I am your friend & brother.

Brigham Young

Item sets

 

Great Salt Lake City, June 28,1854.

To Wash-e-kek and Tatowats.

I write to you because you was not afraid and come and see me, so I am acquainted with you I would like to be acquainted with all your people. I love you very much and have always loved you. I know that you are the very best Indians in all the mountains, and I know that you have always been friendly to us. We want to do you good and always be good friends, and if you will be friends with us we will live together, and always be good friends. 'Tis true that we wish to cultivate some of your land and raise grain and vegetables if they will grow there and we expect to furnish plenty of trade so soon as we can obtain it to trade with all the Shoshones. James Bridger violated and broke the laws and probably would have been fined if he had not have fled, but his best plan would have been not to have broken the laws in the first place and in the second place not have fled or resisted the officers but stood his track, perhaps he might have got clear and not even been fined. He was accused by the emigrants of furnishing the Utahs with ammunition to kill the whites with. If we find that we can raise grain &c on your land we will buy as much of it of you as we want to use and you can still live about them so you do not destroy the grain or do damage. We would be glad to have you always with us and help us raise grain and we would teach your children to read and write. We do not wish to injure you or infringe upon your rights in the least but to do you good, neither do we injure the Mountaineers but they are white men and must not break the laws if they do they have to be punished. I would be glad if you and the other Shoshones and chiefs would come to the city so that I could get acquainted with them also. I want you to show this letter to the other chiefs.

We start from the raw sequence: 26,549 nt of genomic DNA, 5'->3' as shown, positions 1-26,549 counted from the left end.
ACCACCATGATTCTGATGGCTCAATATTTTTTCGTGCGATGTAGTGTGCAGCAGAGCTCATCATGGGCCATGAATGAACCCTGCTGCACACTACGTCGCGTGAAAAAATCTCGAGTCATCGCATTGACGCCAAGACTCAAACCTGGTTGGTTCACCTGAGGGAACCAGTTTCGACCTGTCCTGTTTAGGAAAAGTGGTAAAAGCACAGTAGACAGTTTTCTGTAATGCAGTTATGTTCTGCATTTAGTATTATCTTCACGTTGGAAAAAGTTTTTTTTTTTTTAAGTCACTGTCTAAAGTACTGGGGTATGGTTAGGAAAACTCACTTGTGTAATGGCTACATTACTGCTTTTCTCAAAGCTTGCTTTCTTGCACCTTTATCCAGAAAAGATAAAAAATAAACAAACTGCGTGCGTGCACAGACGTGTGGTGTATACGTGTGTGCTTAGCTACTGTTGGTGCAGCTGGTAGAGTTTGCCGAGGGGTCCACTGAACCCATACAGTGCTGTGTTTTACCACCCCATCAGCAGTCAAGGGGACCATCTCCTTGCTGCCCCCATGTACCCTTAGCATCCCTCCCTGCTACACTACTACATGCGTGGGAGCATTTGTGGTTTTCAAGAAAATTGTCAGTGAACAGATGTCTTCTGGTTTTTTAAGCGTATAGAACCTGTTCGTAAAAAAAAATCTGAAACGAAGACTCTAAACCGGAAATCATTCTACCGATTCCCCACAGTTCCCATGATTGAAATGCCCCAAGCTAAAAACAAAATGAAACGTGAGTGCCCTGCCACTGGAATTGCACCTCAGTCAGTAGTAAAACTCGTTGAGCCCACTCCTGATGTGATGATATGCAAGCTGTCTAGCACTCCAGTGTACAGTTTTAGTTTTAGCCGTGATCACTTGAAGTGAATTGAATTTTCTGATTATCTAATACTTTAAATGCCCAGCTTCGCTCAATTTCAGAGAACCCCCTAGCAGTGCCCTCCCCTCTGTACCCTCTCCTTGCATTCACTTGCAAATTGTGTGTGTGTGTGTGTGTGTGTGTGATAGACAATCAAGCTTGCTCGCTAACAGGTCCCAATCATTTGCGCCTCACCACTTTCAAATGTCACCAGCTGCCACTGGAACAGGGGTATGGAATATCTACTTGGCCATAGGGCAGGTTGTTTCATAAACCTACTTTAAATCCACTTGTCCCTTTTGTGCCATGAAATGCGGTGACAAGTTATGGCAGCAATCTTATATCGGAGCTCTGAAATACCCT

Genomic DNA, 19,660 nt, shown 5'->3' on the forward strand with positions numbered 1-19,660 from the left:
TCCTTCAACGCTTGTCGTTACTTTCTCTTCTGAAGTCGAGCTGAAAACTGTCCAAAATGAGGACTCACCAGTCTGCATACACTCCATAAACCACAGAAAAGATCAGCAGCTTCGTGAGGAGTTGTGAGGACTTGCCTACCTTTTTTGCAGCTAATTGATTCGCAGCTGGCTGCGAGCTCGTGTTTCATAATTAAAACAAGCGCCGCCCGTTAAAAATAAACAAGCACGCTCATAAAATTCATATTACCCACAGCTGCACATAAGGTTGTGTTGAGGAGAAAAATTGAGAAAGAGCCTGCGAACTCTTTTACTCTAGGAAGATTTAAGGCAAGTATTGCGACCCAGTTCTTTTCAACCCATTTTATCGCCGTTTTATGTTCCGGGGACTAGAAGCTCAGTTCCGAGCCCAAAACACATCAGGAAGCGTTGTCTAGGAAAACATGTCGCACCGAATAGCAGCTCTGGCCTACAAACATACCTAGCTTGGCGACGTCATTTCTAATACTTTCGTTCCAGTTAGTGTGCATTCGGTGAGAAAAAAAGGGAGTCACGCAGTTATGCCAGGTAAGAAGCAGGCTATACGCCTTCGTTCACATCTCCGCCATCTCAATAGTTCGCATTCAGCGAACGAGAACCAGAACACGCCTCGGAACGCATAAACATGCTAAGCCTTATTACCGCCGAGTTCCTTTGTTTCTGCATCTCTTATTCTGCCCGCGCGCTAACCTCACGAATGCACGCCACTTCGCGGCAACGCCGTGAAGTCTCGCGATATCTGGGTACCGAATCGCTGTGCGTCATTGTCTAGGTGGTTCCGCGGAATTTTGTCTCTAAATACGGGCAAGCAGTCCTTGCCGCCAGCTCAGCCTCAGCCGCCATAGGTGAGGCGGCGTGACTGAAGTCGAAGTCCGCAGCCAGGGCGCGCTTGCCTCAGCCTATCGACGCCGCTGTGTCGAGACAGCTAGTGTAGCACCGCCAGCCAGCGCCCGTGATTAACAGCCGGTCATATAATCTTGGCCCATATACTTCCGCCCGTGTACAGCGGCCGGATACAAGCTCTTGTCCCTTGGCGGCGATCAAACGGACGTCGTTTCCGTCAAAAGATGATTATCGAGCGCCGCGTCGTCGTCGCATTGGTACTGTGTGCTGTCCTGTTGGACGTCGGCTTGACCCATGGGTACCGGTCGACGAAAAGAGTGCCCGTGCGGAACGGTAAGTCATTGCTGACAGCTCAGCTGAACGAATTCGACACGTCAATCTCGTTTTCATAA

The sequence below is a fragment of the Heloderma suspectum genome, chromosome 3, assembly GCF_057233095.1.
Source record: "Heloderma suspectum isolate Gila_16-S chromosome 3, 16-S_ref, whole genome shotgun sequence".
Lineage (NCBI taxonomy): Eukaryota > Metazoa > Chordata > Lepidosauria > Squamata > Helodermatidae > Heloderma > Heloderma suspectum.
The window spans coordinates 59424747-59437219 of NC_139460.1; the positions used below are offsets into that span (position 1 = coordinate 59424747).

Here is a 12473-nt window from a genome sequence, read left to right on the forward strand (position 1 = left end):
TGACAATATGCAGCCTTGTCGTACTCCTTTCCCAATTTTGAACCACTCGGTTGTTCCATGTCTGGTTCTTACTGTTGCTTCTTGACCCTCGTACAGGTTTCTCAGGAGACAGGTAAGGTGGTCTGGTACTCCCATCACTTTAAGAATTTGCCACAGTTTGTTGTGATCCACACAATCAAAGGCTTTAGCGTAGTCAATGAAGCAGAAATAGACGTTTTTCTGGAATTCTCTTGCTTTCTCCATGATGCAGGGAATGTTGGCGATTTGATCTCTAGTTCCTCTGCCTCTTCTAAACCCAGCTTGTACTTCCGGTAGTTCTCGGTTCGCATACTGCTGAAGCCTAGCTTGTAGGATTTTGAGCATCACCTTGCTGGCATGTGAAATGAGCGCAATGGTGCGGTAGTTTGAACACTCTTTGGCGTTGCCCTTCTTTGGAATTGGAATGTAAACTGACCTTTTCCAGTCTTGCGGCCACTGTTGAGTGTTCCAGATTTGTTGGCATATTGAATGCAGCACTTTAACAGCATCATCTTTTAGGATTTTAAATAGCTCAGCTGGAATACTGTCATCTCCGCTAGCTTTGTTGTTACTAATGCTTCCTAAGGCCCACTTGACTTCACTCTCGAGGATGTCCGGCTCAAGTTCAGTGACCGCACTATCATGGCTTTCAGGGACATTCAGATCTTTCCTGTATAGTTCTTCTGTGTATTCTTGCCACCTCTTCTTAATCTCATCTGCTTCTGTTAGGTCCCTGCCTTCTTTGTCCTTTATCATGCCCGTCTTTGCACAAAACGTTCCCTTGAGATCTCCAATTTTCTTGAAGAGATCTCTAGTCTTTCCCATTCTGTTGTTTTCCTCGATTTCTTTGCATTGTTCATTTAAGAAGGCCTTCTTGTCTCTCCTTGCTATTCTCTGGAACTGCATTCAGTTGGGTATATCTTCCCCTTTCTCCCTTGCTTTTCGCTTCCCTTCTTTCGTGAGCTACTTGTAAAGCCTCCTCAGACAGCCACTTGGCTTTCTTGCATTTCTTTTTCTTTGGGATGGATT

We send you some trade, all we can at present, but will send more when we can obtain it. You and us have always been friendly, why should we not remain so? Anybody who seeks to make difficulty between us does wrong; they ought not make difficulty between you and us because they themselves have got into difficulty and have done wrong. Let them do right as well as you have done and then all would be well.

O. P. Rockwell, Amos Neff, and Geo. Bean will take out some trade and talk with you and I hope transact business to your satisfaction I would like to meet you at Green River or Fort Supply but the water is too high for me to come so soon. I intend going there this summer when I would be glad to meet you and the other Shoshone chiefs. If any man tell you or To to wats that we are going to kill off the Indians or would do it if they should come amongst us, you just tell them that they lie for we are your friends <and brethren> and not your enemies and if we live friendly with each other and do each other all the good that we can the Great Spirit will be pleased with us and make us happy.

I am your friend & brother.
Brigham Young